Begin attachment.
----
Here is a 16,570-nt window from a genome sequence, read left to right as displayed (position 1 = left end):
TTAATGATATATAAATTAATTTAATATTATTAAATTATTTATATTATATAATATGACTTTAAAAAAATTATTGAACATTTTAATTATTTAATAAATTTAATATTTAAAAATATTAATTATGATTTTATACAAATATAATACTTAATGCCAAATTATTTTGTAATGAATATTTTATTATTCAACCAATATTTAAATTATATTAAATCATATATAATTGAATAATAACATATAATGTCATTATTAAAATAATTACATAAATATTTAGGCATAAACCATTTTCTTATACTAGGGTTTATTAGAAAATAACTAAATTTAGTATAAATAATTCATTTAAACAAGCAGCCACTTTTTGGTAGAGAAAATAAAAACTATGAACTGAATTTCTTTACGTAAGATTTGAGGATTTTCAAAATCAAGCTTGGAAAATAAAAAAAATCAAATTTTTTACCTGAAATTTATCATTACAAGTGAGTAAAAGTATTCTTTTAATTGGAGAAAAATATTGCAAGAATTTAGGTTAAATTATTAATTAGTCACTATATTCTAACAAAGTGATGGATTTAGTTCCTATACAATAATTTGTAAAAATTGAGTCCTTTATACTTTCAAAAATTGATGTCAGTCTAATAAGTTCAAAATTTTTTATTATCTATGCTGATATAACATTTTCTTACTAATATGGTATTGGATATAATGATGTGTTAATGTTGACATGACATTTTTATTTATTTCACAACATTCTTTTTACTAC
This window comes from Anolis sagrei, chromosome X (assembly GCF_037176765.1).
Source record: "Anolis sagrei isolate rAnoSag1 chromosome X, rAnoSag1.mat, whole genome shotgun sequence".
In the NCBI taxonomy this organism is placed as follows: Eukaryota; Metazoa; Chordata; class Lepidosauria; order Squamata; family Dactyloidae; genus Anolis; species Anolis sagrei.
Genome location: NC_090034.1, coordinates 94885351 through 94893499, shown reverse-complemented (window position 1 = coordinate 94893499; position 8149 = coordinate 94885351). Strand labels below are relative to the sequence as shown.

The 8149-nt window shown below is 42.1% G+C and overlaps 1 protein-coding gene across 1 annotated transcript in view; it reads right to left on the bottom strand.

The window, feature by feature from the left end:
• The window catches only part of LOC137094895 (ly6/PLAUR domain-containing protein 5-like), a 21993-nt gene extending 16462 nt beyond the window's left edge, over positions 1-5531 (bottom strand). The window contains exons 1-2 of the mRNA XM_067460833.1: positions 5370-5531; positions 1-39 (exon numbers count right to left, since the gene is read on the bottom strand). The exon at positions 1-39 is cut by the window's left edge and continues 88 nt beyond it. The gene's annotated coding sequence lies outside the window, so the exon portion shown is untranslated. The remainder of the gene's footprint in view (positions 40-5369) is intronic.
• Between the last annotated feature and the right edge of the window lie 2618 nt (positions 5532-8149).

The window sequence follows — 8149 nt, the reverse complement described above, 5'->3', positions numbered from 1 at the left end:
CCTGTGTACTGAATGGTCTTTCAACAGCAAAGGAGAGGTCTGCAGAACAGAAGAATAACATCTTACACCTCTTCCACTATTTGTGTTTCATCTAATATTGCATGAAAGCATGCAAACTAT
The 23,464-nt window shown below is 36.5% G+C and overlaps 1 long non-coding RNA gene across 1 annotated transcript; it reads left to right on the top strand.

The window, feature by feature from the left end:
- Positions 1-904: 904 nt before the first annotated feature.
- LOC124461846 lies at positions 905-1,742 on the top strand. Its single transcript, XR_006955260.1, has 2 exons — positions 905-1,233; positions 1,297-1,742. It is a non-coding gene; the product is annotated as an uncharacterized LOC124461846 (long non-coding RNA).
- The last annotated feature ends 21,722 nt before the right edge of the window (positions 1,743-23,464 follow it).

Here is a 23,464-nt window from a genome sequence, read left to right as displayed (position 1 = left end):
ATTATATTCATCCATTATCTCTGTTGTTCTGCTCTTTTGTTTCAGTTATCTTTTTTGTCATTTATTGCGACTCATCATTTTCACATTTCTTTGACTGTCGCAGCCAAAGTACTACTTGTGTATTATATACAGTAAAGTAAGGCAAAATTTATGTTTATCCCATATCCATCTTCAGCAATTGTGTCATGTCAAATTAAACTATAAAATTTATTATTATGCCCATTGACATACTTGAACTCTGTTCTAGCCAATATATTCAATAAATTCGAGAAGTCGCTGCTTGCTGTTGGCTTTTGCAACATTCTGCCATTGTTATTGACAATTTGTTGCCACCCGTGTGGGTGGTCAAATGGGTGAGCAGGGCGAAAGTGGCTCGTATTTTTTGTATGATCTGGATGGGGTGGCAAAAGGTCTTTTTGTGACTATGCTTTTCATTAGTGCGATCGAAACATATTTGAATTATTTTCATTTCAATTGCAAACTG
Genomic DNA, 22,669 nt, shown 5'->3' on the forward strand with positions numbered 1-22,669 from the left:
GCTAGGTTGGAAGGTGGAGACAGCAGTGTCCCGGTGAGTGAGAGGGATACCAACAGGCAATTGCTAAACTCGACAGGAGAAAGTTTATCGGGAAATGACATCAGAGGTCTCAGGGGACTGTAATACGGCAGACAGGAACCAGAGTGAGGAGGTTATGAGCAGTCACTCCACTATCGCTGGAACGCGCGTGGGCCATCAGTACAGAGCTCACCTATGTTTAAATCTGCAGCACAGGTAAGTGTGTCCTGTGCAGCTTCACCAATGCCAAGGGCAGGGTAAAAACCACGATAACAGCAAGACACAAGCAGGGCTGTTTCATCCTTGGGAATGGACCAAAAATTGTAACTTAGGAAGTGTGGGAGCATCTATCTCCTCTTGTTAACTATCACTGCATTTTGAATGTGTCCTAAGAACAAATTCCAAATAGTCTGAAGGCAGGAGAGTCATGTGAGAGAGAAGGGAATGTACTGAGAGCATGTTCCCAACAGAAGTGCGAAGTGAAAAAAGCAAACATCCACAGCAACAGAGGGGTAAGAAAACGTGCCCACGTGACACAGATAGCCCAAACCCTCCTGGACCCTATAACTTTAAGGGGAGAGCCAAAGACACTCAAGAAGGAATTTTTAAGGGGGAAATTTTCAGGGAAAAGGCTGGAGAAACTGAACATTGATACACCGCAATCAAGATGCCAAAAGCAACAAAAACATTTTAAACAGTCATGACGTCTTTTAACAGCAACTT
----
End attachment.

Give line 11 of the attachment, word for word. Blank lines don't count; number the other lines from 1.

The window sequence follows — 8149 nt, the reverse complement described above, 5'->3', positions numbered from 1 at the left end: